Longer vacations could extend your life, according to a new study from the European Society of Cardiology.
The research, which was conducted by the University of Helsinki, Finland over 40 years, followed 1,222 middle-aged male executives born between 1919 and 1934 who had at least one risk factor for cardiovascular diseases, such as smoking, high blood pressure and high cholesterol. About half of them (610) were given advice about how to improve their health every four months, such as exercising regularly to lose weight. And researchers found that in this group, the men who took just three weeks or less of vacation each year had a 37 percent greater chance of dying compared to those who took more than three weeks off.
That may be because the men who took shorter vacations ended up working more and sleeping less, which upped their stress levels and harmed their health. “This stressful lifestyle may have overruled any benefit of the intervention,” said University of Helsinki Professor Timo Strandberg in the report.
Plus, a recent study from the Allianz Global Assistance Insurance company found that Americans who think vacation is important but still were not confident that they would take one this year, were almost two times more likely (30.4 percent) to show signs of moderate depression compared to the national average (23 percent). Those who were confident that they would take a vacation this year only had a 22.3 percent chance of showing moderate depression signs, in comparison.
The good news is, Americans are getting somewhat better at taking time off than they have in the past. A recent survey from Project: Time Off found that US workers took an average 17.2 days of vacation last year, which is nearly a half-day jump (.4 days) from 2016. Although tiny, this bump marks the highest level of American time off usage since 2013 and a more than full-day increase since bottoming out at just 16 days in 2014 — which is proof that small progress is being made, at least, when it comes to taking a well-deserved break.
“Even though it’s not much, people are feeling more confident to take off because employers are understanding that vacation time is an important benefit that can improve creativity, increase productivity, innovation and retention,” Katie Denis, Vice President of Project: Time Off, told Moneyish.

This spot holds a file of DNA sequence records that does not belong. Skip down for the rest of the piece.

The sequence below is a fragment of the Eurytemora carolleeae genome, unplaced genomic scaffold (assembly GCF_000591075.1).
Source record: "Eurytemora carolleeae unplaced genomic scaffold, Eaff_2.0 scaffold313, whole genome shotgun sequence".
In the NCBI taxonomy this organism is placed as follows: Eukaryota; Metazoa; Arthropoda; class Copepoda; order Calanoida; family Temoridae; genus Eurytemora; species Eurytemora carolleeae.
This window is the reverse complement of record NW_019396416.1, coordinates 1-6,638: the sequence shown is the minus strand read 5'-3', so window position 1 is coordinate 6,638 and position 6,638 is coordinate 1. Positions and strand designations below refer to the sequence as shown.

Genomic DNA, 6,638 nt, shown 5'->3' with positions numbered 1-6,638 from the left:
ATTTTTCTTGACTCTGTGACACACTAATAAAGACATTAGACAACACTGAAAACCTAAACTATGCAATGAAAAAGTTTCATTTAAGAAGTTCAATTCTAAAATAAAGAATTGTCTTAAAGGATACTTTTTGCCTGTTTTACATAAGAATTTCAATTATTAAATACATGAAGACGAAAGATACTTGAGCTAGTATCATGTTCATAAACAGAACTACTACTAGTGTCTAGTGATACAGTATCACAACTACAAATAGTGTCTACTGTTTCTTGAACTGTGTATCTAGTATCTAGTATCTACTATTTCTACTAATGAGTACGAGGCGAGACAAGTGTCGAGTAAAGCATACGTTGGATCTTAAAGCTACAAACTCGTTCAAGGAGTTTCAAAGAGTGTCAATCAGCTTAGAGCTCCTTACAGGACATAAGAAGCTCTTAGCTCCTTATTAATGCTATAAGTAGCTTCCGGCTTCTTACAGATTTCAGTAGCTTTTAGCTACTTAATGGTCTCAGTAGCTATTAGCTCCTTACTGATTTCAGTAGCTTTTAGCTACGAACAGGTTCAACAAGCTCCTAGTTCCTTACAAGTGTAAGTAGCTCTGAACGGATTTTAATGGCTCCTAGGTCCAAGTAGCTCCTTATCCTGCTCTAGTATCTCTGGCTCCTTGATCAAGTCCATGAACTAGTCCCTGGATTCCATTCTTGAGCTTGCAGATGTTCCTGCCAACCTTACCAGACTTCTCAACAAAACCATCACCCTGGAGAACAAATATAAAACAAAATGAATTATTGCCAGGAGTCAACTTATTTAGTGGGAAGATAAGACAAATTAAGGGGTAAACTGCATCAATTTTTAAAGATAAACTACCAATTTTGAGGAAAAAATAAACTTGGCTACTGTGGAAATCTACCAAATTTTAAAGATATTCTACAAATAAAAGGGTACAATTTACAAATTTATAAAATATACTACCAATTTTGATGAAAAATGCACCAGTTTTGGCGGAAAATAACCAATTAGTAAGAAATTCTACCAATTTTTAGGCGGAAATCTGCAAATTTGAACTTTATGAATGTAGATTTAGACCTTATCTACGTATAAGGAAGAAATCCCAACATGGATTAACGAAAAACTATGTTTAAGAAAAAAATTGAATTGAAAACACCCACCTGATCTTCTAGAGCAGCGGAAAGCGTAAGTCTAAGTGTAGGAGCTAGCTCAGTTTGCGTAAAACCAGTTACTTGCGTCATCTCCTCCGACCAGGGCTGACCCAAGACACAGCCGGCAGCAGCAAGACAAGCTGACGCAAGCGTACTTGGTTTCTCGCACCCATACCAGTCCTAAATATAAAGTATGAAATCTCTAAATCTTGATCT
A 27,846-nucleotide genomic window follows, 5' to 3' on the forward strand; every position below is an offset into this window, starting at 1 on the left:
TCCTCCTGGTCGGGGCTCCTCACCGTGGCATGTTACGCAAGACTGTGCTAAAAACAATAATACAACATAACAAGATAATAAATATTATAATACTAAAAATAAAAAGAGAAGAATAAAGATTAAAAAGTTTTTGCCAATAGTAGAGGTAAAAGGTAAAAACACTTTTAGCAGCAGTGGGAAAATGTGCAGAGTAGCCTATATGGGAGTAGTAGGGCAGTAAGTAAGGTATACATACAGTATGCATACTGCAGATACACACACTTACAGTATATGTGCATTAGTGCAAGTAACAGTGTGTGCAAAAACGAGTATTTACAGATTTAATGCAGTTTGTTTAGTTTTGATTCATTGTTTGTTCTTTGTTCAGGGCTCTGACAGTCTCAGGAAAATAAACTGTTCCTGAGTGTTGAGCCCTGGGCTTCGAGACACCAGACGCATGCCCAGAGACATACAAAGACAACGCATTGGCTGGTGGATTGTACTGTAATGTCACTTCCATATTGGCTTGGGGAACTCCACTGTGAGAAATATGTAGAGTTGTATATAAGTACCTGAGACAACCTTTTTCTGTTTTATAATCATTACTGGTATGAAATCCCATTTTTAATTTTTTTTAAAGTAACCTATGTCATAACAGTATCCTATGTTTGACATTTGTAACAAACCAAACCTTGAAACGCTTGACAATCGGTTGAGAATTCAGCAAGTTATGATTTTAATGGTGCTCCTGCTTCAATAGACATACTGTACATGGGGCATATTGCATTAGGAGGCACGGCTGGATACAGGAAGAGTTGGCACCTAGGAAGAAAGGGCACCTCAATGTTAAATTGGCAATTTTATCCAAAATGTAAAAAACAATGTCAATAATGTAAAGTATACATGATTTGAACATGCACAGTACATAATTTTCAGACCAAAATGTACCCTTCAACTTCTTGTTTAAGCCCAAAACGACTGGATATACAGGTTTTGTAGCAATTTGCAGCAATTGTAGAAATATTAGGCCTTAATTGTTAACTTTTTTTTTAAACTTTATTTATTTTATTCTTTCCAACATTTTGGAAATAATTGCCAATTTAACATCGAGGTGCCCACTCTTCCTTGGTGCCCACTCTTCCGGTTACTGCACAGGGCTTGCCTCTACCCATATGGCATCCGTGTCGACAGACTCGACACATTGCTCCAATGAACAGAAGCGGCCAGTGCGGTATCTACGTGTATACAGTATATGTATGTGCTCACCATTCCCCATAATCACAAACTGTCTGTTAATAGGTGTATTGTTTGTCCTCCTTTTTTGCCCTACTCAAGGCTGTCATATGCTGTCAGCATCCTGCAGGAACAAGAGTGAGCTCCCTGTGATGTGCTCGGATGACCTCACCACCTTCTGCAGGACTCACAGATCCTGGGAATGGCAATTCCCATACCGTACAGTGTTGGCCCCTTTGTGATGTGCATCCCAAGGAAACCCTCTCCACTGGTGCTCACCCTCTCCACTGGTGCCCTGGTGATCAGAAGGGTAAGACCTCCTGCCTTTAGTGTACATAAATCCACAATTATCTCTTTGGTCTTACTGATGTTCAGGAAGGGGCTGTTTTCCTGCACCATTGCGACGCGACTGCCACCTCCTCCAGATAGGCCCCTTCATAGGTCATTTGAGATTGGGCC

But most employees (52 percent) still reported having unused vacation days at the end of the year, which was only slightly better than the 54 percent in 2016. Americans forfeited 212 million paid vacation days last year, which is equivalent to $62.2 billion in lost benefits. That means employees effectively donated an average of $561 in work time apiece to their employers in 2017.
Denis says this is because there’s still stigma attached to missing work. “Everything that stopped people from using their days is related to workplace pressure,” she explained. “People are worried about looking less dedicated.”
And as a result, many getting more stressed. “Research shows that a third of workers say that they are extremely stressed out,” Michael Erwin, senior career advisor at CareerBuilder.com, told Moneyish. “So taking vacation is a great way for you take a step away from your job and recharge and get those creative juices working again, so when you come back, you’re feeling excited about being there and you’re going to be a more productive worker.”
Yet an Associated Press poll last year found that 43 percent of Americans didn’t plan to take a vacation that summer. And in 2016, those that did take off didn’t really get away, since 61 percent admitted to still working or checking in with the office.
Why is everyone staying put? About half can’t afford to take a trip, the AP found in its report, especially since 41 percent of working Americans said they don’t get paid vacation time their employers. But another 11 percent said they can’t miss the time off from work.
Here are some other ways spending some time away from your desk can improve your life:
It reduces stress.
More than half of Americans (53 percent) are burned out and overworked, according to a survey by Staples Advantage. And the cure for that is rest. Researchers from the State University of New York at Oswego found men ages 35 to 57 who didn’t take at least one week-long vacation per year suffered a 30 percent greater risk of dying from heart disease. Work martyrs are also at risk for stress-related issues like high blood pressure, type 2 diabetes and obesity.
The longer you work, the less productive you get.
Research shows that employee productivity drops after a 50-hour work-week and plummets after 55 hours. And an internal study done by the Ernst & Young accounting firm found that for each additional 10 hours that an employee took for vacation, his or her performance review was 8% higher the next year.
You could make more money.
Those who take all of their vacay have a 6.5 percent better chance of getting a promotion or a raise than those who don’t take 11 or more days of their paid time, according to Project: Time Off. So work martyrs don’t have anything to lose by getting away – but could have everything to gain. Vacations inspire great ideas. Getting away from the daily grind can give you the next Big Idea to bring back to work. A 2008 study found that multicultural experiences enhance creativity and generate ideas. Howard Schultz had the brainstorm for Starbucks during a 1983 trip to Italy. Lin-Manuel Miranda came up with the Broadway smash “Hamilton” while vacationing in Mexico to recharge from his previous hit “In The Heights.”